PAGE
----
Audrey's Story Page One

Audrey Kathleen van Heemstra Hepburn-Ruston was born in Brussels, Belgium on May 4, 1929, the daughter of Dutch Baroness Ella van Heemstra (born 1900) and John Hepburn-Ruston (born 1889), a wealthy English banker.

Hepburn's parents had a turbulent marriage, and in 1938, when Audrey was 9 years old, they were formally divorced (with Ella maintaining primary custody of Audrey), after Hepburn Ruston had abandoned his wife and six year old daughter 3 years earlier.

After Ruston left Audrey attended a boarding school in England. Ella had first sent Audrey to boarding school to rid her of the constant fighting between herself and Joseph, who heavily under the influence of the drink at the time.

"I was terrified about being away from home," Audrey said.

She was often teased for being shy, her less than perfect English and the slight weight problem she had at the time, which has been related back to the depression she experienced when her parents fought.

Audrey made the honor role at school and also began making friends, and it is at this point, that Audrey first fell in love -- With the ballet. Audrey practicing her form The famous instructor Miss Rigden was helping her learn the art form. In 1939, Audrey was disappointed to find that her mother was taking her out of school. One dance instructor even offered to take her to London with her to further her talent, but Ella was against it.

Then England had declared war on Germany, following the Nazi invasion of Poland, in September of 1939. Travel was scarce at the time, and Ella feared she might not see her daughter for years, so she returned to England panicked, and obtained court approval to remove Audrey back to Holland, where she thought it would be safe.

Ella was under the impression that London would be bombed and that she and Audrey would be safer in Arnhem. Holland was neutral and Ella assumed that Hitler would most likely respect his the neutrality.

From this point on, Audrey's childhood was spent in Nazi-occupied Holland. The young Audrey endured the murder of relatives, survived by eating tulip bulbs, and carried secret messages for the resistance in her ballet shoes.

Due to malnutrition, Audrey's metabolism changed, and this resulted in her "skinniness"; a mere 110 pounds, which she managed to, maintain for the rest of her life.

Audrey donating to Red Cross. She also gained a love for many things after the liberation of Holland -chocolate, cigarettes and something that would give her a lot of meaning later in life -The Red Cross. When the war ended, The Hepburn moved back to England where and in 1948, Audrey was accepted to the famed Marie Lambert ballet school on scholarship. However, she was unable to attend right away due to the lack of funds.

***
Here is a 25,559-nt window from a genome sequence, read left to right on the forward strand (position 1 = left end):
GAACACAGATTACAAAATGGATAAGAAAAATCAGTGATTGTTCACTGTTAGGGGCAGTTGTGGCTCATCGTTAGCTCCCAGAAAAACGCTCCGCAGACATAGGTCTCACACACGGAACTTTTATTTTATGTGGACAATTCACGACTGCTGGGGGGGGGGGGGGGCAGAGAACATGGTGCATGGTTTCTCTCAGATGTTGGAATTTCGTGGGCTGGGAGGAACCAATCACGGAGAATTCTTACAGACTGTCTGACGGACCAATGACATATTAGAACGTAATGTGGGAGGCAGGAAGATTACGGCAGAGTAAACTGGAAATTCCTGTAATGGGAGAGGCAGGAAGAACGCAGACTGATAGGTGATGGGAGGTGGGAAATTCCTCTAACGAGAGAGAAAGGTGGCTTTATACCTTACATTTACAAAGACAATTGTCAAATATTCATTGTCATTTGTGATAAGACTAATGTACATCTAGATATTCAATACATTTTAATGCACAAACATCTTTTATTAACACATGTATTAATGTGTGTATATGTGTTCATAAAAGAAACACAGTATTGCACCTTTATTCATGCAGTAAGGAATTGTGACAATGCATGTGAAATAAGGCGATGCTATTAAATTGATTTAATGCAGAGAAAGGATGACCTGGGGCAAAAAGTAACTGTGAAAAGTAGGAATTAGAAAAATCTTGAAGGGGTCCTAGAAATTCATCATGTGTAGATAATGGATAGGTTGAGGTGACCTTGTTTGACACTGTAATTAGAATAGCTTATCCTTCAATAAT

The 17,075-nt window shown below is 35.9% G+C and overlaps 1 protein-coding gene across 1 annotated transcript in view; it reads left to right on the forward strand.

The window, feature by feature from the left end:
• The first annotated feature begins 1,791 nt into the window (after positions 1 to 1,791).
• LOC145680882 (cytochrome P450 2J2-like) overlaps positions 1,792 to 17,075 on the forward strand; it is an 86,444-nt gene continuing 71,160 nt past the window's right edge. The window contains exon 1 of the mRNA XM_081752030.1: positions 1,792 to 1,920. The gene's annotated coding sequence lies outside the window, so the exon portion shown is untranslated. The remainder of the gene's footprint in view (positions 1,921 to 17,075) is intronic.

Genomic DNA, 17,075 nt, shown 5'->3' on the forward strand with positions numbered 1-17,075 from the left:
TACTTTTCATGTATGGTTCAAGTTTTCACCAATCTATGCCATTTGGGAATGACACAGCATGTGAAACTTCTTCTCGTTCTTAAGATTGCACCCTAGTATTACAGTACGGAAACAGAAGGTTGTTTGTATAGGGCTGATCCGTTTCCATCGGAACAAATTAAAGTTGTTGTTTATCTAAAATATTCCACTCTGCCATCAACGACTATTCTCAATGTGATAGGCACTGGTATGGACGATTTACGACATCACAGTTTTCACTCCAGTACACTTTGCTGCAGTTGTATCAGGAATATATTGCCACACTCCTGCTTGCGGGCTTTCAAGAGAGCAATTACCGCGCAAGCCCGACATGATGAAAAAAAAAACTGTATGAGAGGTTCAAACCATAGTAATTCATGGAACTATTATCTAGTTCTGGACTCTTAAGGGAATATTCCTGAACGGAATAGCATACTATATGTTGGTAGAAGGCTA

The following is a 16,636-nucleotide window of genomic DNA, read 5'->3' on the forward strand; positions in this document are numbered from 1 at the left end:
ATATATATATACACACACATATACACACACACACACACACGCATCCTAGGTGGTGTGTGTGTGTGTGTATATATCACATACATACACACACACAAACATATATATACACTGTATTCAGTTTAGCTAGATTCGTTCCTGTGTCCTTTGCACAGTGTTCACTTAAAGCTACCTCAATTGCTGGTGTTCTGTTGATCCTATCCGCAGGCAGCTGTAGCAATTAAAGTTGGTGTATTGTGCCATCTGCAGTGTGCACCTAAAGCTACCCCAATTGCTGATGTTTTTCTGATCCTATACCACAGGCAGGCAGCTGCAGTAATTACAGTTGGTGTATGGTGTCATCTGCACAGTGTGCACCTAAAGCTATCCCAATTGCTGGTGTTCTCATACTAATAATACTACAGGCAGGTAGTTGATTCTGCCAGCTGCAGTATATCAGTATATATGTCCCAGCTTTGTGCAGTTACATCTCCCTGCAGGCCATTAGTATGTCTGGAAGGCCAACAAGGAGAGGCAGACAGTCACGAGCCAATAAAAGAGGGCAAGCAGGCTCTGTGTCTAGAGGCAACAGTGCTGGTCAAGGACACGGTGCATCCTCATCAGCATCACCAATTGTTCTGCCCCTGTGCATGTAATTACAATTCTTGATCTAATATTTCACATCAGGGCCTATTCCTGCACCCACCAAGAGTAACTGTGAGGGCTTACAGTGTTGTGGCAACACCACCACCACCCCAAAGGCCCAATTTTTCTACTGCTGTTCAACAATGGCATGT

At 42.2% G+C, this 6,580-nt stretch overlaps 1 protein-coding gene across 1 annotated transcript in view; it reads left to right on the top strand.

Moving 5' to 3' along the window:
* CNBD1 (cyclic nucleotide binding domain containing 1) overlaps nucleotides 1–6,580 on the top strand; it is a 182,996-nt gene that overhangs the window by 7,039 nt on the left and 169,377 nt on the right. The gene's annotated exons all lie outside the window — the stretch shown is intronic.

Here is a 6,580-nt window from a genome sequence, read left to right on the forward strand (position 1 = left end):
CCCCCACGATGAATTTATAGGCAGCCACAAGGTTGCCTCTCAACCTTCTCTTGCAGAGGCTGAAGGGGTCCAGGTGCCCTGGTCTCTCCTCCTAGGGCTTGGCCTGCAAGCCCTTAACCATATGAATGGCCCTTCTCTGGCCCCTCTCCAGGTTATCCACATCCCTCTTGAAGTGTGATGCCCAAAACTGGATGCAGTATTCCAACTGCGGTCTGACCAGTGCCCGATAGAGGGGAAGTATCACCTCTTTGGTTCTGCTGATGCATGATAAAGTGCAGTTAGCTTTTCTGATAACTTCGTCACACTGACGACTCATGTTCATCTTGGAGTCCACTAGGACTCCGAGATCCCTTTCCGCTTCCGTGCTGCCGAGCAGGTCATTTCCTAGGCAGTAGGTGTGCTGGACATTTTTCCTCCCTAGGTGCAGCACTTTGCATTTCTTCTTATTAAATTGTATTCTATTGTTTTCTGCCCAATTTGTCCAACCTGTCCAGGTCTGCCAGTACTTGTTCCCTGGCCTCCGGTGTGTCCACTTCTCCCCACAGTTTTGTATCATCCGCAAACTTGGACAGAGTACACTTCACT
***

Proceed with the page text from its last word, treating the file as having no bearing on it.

Later, Audrey's dreams were crushed when she left the Marie Lambert ballet school due to her limitations, (her height and lack training due to the war). Audrey later spent most of her time working as a chorus girl and occasionally snagging photo shoots and bit part roles in movies.

Audrey with Sir Alec Guiness in The Lavander Hill Mob. By 1952, Audrey had appeared in several films as a minor character, including "One Wild Oat" (1951), "Laughter in Paradise" (1951) and "The Lavender Hill Mob" (1951) with Alec Guiness. In 1952, after completing "The Secret People", in which she had a rather large role, Audrey traveled to the French Riviera to shoot "Monte Carlo Baby".

While filming in a hotel lobby, the famed French writer Collette spots Audrey. Collette's play "Gigi" was currently in the middle of casting and the main character, Gigi, had yet to be cast. Collette, 78 at the time, was being wheeled around the lobby in her wheelchair when she accidentally became entangled in technical wires and such that were being used during filming. While waiting to be untangled, Collette spots Audrey frolicking off to the side with two musicians while on a break. She was dancing around playfully with them. Collette's was mesmerized. "Voilá! There is my Gigi."

However, Audrey politely declined stating: "I'm sorry Madame, but it is impossible. I wouldn't be able to, because I can't act."

Collette managed to change her mind, and Audrey read for the part.

Audrey as Princess Anne. Shortly after, Audrey met with Hollywood director, William Wyler and read for the role of "Princess Anne" in his upcoming picture, "Roman Holiday." Wyler determines that Hepburn is irresistible after he played the old Hollywood trick of letting the tape roll after the scene has been finished and casts her as his upcoming leading lady in Roman Holiday. Being signed on for her first Broadway play and Hollywood film, Audrey leaves for New York alone for the first time in her life.

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